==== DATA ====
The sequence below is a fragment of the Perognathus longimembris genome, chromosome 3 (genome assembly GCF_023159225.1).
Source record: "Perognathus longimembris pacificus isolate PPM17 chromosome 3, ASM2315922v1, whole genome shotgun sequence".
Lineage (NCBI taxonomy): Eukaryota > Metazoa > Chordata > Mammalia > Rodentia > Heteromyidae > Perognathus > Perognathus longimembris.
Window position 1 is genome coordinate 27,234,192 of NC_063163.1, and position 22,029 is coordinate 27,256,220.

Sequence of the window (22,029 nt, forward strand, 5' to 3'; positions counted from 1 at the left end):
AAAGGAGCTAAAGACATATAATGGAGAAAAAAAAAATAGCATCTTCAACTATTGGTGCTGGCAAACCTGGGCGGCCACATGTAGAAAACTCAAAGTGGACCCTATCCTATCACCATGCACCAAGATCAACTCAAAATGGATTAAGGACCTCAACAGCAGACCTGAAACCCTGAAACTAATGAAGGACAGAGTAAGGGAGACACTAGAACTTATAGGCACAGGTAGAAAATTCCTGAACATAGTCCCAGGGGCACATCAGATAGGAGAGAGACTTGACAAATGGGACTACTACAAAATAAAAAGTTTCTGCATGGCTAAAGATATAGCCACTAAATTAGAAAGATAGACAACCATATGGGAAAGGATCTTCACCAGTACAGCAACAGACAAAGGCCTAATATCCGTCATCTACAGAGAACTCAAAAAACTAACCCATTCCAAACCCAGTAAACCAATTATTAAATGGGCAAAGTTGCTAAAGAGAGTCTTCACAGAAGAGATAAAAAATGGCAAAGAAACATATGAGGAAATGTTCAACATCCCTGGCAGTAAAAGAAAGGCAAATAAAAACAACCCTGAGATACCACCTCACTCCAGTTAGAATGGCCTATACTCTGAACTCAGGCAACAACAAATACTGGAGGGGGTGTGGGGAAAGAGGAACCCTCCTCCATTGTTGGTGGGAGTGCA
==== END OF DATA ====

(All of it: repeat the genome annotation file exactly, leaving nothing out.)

The sequence below is a fragment of the Perognathus longimembris genome, chromosome 3 (genome assembly GCF_023159225.1).
Source record: "Perognathus longimembris pacificus isolate PPM17 chromosome 3, ASM2315922v1, whole genome shotgun sequence".
Lineage (NCBI taxonomy): Eukaryota > Metazoa > Chordata > Mammalia > Rodentia > Heteromyidae > Perognathus > Perognathus longimembris.
Window position 1 is genome coordinate 27,234,192 of NC_063163.1, and position 22,029 is coordinate 27,256,220.

Sequence of the window (22,029 nt, forward strand, 5' to 3'; positions counted from 1 at the left end):
AAAGGAGCTAAAGACATATAATGGAGAAAAAAAAAATAGCATCTTCAACTATTGGTGCTGGCAAACCTGGGCGGCCACATGTAGAAAACTCAAAGTGGACCCTATCCTATCACCATGCACCAAGATCAACTCAAAATGGATTAAGGACCTCAACAGCAGACCTGAAACCCTGAAACTAATGAAGGACAGAGTAAGGGAGACACTAGAACTTATAGGCACAGGTAGAAAATTCCTGAACATAGTCCCAGGGGCACATCAGATAGGAGAGAGACTTGACAAATGGGACTACTACAAAATAAAAAGTTTCTGCATGGCTAAAGATATAGCCACTAAATTAGAAAGATAGACAACCATATGGGAAAGGATCTTCACCAGTACAGCAACAGACAAAGGCCTAATATCCGTCATCTACAGAGAACTCAAAAAACTAACCCATTCCAAACCCAGTAAACCAATTATTAAATGGGCAAAGTTGCTAAAGAGAGTCTTCACAGAAGAGATAAAAAATGGCAAAGAAACATATGAGGAAATGTTCAACATCCCTGGCAGTAAAAGAAAGGCAAATAAAAACAACCCTGAGATACCACCTCACTCCAGTTAGAATGGCCTATACTCTGAACTCAGGCAACAACAAATACTGGAGGGGGTGTGGGGAAAGAGGAACCCTCCTCCATTGTTGGTGGGAGTGCA